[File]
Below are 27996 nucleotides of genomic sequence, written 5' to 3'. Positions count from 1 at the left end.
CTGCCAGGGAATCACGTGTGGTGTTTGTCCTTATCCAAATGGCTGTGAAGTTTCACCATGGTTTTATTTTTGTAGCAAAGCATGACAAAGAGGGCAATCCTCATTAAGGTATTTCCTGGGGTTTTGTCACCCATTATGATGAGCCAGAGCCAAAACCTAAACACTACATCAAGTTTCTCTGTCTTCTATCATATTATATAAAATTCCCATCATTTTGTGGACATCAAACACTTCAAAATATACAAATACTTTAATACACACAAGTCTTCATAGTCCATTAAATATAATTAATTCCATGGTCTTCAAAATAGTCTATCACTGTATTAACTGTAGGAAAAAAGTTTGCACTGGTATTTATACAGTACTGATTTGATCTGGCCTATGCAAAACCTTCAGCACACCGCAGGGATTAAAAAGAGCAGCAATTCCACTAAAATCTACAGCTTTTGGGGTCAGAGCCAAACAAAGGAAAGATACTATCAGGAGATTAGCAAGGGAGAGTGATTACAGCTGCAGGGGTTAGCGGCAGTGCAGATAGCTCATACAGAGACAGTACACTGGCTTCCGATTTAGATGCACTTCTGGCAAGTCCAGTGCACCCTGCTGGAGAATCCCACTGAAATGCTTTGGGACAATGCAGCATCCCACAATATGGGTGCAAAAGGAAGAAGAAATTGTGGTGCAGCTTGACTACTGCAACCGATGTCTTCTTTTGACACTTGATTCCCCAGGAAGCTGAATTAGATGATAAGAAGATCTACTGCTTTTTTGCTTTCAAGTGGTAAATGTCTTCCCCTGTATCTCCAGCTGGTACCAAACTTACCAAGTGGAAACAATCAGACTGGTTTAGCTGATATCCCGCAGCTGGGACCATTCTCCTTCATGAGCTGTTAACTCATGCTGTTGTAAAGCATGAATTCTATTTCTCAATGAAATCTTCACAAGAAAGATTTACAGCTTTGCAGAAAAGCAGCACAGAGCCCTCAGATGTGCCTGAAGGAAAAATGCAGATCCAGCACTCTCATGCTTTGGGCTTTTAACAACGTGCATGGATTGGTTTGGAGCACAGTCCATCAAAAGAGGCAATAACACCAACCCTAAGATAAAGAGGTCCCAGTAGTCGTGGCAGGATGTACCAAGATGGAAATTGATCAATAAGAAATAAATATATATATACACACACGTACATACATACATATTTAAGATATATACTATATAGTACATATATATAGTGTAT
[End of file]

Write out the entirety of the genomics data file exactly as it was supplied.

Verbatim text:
Below are 27996 nucleotides of genomic sequence, written 5' to 3'. Positions count from 1 at the left end.
CTGCCAGGGAATCACGTGTGGTGTTTGTCCTTATCCAAATGGCTGTGAAGTTTCACCATGGTTTTATTTTTGTAGCAAAGCATGACAAAGAGGGCAATCCTCATTAAGGTATTTCCTGGGGTTTTGTCACCCATTATGATGAGCCAGAGCCAAAACCTAAACACTACATCAAGTTTCTCTGTCTTCTATCATATTATATAAAATTCCCATCATTTTGTGGACATCAAACACTTCAAAATATACAAATACTTTAATACACACAAGTCTTCATAGTCCATTAAATATAATTAATTCCATGGTCTTCAAAATAGTCTATCACTGTATTAACTGTAGGAAAAAAGTTTGCACTGGTATTTATACAGTACTGATTTGATCTGGCCTATGCAAAACCTTCAGCACACCGCAGGGATTAAAAAGAGCAGCAATTCCACTAAAATCTACAGCTTTTGGGGTCAGAGCCAAACAAAGGAAAGATACTATCAGGAGATTAGCAAGGGAGAGTGATTACAGCTGCAGGGGTTAGCGGCAGTGCAGATAGCTCATACAGAGACAGTACACTGGCTTCCGATTTAGATGCACTTCTGGCAAGTCCAGTGCACCCTGCTGGAGAATCCCACTGAAATGCTTTGGGACAATGCAGCATCCCACAATATGGGTGCAAAAGGAAGAAGAAATTGTGGTGCAGCTTGACTACTGCAACCGATGTCTTCTTTTGACACTTGATTCCCCAGGAAGCTGAATTAGATGATAAGAAGATCTACTGCTTTTTTGCTTTCAAGTGGTAAATGTCTTCCCCTGTATCTCCAGCTGGTACCAAACTTACCAAGTGGAAACAATCAGACTGGTTTAGCTGATATCCCGCAGCTGGGACCATTCTCCTTCATGAGCTGTTAACTCATGCTGTTGTAAAGCATGAATTCTATTTCTCAATGAAATCTTCACAAGAAAGATTTACAGCTTTGCAGAAAAGCAGCACAGAGCCCTCAGATGTGCCTGAAGGAAAAATGCAGATCCAGCACTCTCATGCTTTGGGCTTTTAACAACGTGCATGGATTGGTTTGGAGCACAGTCCATCAAAAGAGGCAATAACACCAACCCTAAGATAAAGAGGTCCCAGTAGTCGTGGCAGGATGTACCAAGATGGAAATTGATCAATAAGAAATAAATATATATATACACACACGTACATACATACATATTTAAGATATATACTATATAGTACATATATATAGTGTAT